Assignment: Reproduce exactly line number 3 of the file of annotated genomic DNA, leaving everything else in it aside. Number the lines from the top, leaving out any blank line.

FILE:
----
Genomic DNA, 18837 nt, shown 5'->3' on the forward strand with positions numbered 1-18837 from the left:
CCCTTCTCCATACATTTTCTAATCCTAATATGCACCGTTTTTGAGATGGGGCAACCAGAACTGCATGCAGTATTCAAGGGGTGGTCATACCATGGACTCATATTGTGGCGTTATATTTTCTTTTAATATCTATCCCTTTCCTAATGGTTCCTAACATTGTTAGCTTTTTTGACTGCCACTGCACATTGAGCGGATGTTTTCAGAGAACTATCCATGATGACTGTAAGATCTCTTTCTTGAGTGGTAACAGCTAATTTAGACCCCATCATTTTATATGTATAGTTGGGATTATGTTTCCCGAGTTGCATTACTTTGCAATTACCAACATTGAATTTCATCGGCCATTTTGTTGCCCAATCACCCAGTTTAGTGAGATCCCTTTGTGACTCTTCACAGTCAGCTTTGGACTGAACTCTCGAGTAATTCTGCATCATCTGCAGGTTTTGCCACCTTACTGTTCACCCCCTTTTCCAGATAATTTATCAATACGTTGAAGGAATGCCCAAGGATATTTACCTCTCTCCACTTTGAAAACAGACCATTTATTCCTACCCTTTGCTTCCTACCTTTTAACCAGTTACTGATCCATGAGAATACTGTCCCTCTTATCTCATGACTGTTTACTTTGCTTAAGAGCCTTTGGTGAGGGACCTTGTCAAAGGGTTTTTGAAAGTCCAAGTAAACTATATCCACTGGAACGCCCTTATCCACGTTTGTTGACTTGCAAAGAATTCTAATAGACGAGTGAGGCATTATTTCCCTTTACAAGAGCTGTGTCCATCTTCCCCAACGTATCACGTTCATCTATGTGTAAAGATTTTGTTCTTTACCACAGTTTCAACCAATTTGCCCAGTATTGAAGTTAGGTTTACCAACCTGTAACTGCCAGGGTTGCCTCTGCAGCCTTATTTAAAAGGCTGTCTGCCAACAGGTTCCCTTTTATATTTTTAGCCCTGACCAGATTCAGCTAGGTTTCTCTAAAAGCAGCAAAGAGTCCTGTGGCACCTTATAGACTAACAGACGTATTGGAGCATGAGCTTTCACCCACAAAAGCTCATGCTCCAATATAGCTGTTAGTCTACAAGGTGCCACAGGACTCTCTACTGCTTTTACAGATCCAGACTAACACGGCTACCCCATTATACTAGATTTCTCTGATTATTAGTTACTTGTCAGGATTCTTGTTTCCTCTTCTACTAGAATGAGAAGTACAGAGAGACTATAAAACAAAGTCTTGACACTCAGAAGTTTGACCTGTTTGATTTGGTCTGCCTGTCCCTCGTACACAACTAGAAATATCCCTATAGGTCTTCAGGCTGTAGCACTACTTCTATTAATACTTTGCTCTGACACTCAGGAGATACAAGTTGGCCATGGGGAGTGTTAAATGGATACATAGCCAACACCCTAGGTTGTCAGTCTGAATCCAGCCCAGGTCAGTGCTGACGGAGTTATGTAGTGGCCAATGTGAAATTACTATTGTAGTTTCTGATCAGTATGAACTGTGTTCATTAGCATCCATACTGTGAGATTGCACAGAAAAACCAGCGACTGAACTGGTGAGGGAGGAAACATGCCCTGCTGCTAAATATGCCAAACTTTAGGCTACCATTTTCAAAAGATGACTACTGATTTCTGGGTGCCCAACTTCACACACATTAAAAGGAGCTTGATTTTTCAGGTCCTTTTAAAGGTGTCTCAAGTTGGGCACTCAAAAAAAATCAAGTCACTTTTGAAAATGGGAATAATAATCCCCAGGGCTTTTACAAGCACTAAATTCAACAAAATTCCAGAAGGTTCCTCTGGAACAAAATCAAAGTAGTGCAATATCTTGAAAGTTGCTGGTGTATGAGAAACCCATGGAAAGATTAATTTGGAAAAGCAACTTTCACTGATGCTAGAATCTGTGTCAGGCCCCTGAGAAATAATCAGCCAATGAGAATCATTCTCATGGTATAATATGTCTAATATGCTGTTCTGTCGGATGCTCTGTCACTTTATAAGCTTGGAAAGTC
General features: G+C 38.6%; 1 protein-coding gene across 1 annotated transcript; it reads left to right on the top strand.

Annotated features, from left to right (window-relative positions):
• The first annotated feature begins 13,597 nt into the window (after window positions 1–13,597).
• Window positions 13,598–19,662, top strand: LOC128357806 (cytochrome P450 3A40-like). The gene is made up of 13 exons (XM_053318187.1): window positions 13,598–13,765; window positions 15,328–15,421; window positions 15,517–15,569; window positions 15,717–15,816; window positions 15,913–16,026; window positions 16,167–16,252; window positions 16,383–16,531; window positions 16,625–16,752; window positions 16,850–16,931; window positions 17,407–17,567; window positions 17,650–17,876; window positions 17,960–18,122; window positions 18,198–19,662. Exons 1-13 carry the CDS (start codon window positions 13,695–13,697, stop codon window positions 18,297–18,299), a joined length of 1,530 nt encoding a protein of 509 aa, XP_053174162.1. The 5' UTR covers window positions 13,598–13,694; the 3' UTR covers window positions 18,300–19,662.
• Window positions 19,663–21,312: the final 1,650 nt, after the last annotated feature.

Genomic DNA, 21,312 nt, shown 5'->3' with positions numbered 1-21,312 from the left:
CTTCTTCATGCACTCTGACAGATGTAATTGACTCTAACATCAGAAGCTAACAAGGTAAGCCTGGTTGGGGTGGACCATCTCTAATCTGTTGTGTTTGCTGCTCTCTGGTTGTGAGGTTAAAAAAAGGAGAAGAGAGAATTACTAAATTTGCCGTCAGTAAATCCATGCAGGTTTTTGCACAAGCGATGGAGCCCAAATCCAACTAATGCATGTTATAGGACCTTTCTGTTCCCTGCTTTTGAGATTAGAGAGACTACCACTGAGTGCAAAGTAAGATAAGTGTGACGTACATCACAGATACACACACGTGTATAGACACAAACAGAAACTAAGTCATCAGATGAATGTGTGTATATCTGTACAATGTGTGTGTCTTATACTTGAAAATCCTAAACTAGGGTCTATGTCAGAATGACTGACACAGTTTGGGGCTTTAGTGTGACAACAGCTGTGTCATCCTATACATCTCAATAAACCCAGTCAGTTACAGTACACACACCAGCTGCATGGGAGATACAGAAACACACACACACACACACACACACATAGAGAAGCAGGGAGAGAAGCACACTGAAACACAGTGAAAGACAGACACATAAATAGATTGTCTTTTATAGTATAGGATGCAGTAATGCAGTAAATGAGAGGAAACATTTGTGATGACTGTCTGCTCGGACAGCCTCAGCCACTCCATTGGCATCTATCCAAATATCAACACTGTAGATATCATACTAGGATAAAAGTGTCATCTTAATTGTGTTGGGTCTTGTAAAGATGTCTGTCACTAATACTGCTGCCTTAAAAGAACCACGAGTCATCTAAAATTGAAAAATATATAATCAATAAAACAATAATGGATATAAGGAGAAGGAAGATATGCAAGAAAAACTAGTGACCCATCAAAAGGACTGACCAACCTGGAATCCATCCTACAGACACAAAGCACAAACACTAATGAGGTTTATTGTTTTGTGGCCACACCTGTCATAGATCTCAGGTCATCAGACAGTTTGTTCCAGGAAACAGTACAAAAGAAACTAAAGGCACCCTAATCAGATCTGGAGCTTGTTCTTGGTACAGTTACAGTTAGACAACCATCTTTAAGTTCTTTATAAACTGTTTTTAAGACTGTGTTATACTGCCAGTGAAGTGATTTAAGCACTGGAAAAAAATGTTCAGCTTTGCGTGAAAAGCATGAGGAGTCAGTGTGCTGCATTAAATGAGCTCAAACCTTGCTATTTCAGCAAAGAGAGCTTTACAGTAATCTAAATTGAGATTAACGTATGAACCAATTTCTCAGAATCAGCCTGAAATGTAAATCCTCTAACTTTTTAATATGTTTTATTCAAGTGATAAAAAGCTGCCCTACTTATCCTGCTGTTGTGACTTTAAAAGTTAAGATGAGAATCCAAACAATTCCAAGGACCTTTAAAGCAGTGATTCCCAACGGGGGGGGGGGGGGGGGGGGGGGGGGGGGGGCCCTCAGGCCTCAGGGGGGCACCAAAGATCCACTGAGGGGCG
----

General features: G+C 38.6%; 1 protein-coding gene across 1 annotated transcript; it reads left to right on the top strand.